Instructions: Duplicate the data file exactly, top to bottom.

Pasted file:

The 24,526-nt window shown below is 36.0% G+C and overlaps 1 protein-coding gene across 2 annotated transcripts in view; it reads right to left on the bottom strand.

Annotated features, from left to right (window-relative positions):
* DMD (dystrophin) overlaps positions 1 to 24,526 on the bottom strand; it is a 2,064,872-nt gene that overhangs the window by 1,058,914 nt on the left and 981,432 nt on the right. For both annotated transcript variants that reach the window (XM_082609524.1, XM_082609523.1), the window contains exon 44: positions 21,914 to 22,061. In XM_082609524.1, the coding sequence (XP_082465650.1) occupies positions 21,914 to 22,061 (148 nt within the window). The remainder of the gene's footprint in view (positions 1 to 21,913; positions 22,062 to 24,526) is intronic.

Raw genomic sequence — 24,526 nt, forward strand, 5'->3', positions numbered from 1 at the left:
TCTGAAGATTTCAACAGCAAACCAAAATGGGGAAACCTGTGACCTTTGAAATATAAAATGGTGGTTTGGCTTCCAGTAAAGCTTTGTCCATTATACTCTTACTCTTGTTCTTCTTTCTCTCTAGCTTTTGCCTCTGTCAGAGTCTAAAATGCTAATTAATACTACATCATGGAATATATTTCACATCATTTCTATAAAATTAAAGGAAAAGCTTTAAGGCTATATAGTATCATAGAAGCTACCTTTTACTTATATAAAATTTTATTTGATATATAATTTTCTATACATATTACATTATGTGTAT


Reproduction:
The 24,526-nt window shown below is 36.0% G+C and overlaps 1 protein-coding gene across 2 annotated transcripts in view; it reads right to left on the bottom strand.

Annotated features, from left to right (window-relative positions):
* DMD (dystrophin) overlaps positions 1 to 24,526 on the bottom strand; it is a 2,064,872-nt gene that overhangs the window by 1,058,914 nt on the left and 981,432 nt on the right. For both annotated transcript variants that reach the window (XM_082609524.1, XM_082609523.1), the window contains exon 44: positions 21,914 to 22,061. In XM_082609524.1, the coding sequence (XP_082465650.1) occupies positions 21,914 to 22,061 (148 nt within the window). The remainder of the gene's footprint in view (positions 1 to 21,913; positions 22,062 to 24,526) is intronic.

Raw genomic sequence — 24,526 nt, forward strand, 5'->3', positions numbered from 1 at the left:
TCTGAAGATTTCAACAGCAAACCAAAATGGGGAAACCTGTGACCTTTGAAATATAAAATGGTGGTTTGGCTTCCAGTAAAGCTTTGTCCATTATACTCTTACTCTTGTTCTTCTTTCTCTCTAGCTTTTGCCTCTGTCAGAGTCTAAAATGCTAATTAATACTACATCATGGAATATATTTCACATCATTTCTATAAAATTAAAGGAAAAGCTTTAAGGCTATATAGTATCATAGAAGCTACCTTTTACTTATATAAAATTTTATTTGATATATAATTTTCTATACATATTACATTATGTGTAT